Ear Mites In Cats And Dogs

August 18, 2009

in Cats

Ear mites are microscopic parasites that commonly infest the ear canals of cats and dogs. Canker ear is a name that refers to having ear mites. Infestations of ear mites are highly contagious among pets.

Dogs and cats are not the only pets that can develop your mite infestations. Rabbits are also prone to ear mites. All pets in the household should be treated for ear mites if one pet gets an ear mite infestation. Otherwise, the ear my infestation can circulate among all the pets in the household that are susceptible to ear mite infections.

Even though ear mites live in the ear canal of the dog or cat, but ear mites may also be present in the pet’s environment. The ear mites can be spread to other cats and dogs in the household from sharing the same environment or through direct contact.

Signs of ear mite infestation include shaking of the head and scratching the ears. Even though some cats do not show behavioral signs of having ear mites, the discharge associated with ear mites can often be seen in the effected ears of the cat.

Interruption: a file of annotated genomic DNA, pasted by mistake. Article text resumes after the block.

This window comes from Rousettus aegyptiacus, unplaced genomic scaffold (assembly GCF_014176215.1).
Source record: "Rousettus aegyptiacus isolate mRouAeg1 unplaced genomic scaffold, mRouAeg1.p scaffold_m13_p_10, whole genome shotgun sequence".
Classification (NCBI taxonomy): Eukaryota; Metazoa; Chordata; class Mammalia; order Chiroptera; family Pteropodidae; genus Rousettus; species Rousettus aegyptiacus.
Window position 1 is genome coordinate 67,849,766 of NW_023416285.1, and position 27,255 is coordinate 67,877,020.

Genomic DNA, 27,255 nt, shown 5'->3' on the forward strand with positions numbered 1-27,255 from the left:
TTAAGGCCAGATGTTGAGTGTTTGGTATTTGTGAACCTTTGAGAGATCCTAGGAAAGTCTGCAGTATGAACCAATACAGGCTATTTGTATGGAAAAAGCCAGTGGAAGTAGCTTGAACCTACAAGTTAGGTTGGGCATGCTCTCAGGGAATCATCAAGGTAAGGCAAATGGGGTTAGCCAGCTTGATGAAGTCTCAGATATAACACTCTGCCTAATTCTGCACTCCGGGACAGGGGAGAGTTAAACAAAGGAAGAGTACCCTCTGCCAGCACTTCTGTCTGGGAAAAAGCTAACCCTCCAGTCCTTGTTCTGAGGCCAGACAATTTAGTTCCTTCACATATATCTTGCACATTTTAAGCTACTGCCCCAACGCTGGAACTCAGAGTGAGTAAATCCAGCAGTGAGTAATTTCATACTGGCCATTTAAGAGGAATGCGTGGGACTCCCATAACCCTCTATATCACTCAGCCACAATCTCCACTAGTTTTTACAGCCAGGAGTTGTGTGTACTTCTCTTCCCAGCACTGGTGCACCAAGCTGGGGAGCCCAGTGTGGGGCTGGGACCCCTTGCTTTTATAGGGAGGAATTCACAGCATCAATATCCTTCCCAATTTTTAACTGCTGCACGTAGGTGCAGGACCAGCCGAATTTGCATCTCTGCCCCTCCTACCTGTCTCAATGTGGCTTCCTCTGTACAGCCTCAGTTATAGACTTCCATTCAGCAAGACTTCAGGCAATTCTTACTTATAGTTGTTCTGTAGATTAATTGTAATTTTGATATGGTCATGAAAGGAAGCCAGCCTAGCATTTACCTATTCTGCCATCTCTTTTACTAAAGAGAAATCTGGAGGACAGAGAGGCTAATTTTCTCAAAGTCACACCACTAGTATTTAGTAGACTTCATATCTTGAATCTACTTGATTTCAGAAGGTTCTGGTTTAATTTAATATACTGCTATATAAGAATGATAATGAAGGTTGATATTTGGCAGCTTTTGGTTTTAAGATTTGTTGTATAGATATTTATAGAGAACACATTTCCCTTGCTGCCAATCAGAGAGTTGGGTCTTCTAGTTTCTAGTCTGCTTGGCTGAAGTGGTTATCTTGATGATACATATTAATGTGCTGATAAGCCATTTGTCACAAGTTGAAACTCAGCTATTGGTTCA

A veterinarian diagnoses the ear mites by examining the discharge from the ears. Your mites cause a discharge that is thick and brown or black which is often described as resembling coffee grounds. The ear mites themselves are microscopic.

Many dog and cat owners mistakenly think that cleaning the dogs or cats ears is an effective treatment for ear mites. An anti-parasitic medication is necessary for treating ear mites. The topical, antiparasitic medication treats the current ear mite infection and helps to prevent a recurrence of the ear mite infestation.

The antiparasitic medication must be given for up to ten days. The veterinarian may want to see the cat or dog after this time to check how successful the treatment has been. The veterinarian may also want to re-examine the cat or dog weeks later to check for a reinfestation of the ear mites.

Due to scratching the ears, some cats and dogs often have minor cuts on their ears. The veterinarian may treat these cuts with an antibiotic ointment.

Having ear mites can lead to skin disease and ear infections. Extreme cases of ear mite infestation can cause complications such as a ruptured eardrum.

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